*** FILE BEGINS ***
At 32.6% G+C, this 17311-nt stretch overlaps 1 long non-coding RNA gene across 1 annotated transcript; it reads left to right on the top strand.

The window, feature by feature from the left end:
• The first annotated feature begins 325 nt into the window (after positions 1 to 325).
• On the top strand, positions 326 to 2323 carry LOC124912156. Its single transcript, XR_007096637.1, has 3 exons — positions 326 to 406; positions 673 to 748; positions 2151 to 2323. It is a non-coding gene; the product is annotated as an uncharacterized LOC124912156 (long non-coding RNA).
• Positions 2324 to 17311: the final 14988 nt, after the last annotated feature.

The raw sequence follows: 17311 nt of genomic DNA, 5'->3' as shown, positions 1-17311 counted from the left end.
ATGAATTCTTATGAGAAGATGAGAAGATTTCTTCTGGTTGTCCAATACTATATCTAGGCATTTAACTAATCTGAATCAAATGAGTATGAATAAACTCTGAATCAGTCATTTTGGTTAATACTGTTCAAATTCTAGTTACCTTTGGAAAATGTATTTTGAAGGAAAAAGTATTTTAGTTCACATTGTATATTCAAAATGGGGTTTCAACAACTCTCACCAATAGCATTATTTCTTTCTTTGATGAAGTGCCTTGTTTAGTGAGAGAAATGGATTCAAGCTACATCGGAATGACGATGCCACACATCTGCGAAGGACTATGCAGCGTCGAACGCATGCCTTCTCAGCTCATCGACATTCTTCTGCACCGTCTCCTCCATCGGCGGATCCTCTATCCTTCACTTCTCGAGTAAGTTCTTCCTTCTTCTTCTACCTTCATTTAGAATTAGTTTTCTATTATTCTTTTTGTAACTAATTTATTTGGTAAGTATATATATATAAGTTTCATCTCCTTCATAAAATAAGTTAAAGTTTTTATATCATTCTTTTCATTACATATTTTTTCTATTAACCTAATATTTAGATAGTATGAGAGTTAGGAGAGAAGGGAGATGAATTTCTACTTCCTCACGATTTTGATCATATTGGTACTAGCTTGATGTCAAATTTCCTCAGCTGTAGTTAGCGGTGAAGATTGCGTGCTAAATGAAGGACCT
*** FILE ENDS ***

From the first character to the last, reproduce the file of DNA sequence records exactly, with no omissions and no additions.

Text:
At 32.6% G+C, this 17311-nt stretch overlaps 1 long non-coding RNA gene across 1 annotated transcript; it reads left to right on the top strand.

The window, feature by feature from the left end:
• The first annotated feature begins 325 nt into the window (after positions 1 to 325).
• On the top strand, positions 326 to 2323 carry LOC124912156. Its single transcript, XR_007096637.1, has 3 exons — positions 326 to 406; positions 673 to 748; positions 2151 to 2323. It is a non-coding gene; the product is annotated as an uncharacterized LOC124912156 (long non-coding RNA).
• Positions 2324 to 17311: the final 14988 nt, after the last annotated feature.

The raw sequence follows: 17311 nt of genomic DNA, 5'->3' as shown, positions 1-17311 counted from the left end.
ATGAATTCTTATGAGAAGATGAGAAGATTTCTTCTGGTTGTCCAATACTATATCTAGGCATTTAACTAATCTGAATCAAATGAGTATGAATAAACTCTGAATCAGTCATTTTGGTTAATACTGTTCAAATTCTAGTTACCTTTGGAAAATGTATTTTGAAGGAAAAAGTATTTTAGTTCACATTGTATATTCAAAATGGGGTTTCAACAACTCTCACCAATAGCATTATTTCTTTCTTTGATGAAGTGCCTTGTTTAGTGAGAGAAATGGATTCAAGCTACATCGGAATGACGATGCCACACATCTGCGAAGGACTATGCAGCGTCGAACGCATGCCTTCTCAGCTCATCGACATTCTTCTGCACCGTCTCCTCCATCGGCGGATCCTCTATCCTTCACTTCTCGAGTAAGTTCTTCCTTCTTCTTCTACCTTCATTTAGAATTAGTTTTCTATTATTCTTTTTGTAACTAATTTATTTGGTAAGTATATATATATAAGTTTCATCTCCTTCATAAAATAAGTTAAAGTTTTTATATCATTCTTTTCATTACATATTTTTTCTATTAACCTAATATTTAGATAGTATGAGAGTTAGGAGAGAAGGGAGATGAATTTCTACTTCCTCACGATTTTGATCATATTGGTACTAGCTTGATGTCAAATTTCCTCAGCTGTAGTTAGCGGTGAAGATTGCGTGCTAAATGAAGGACCT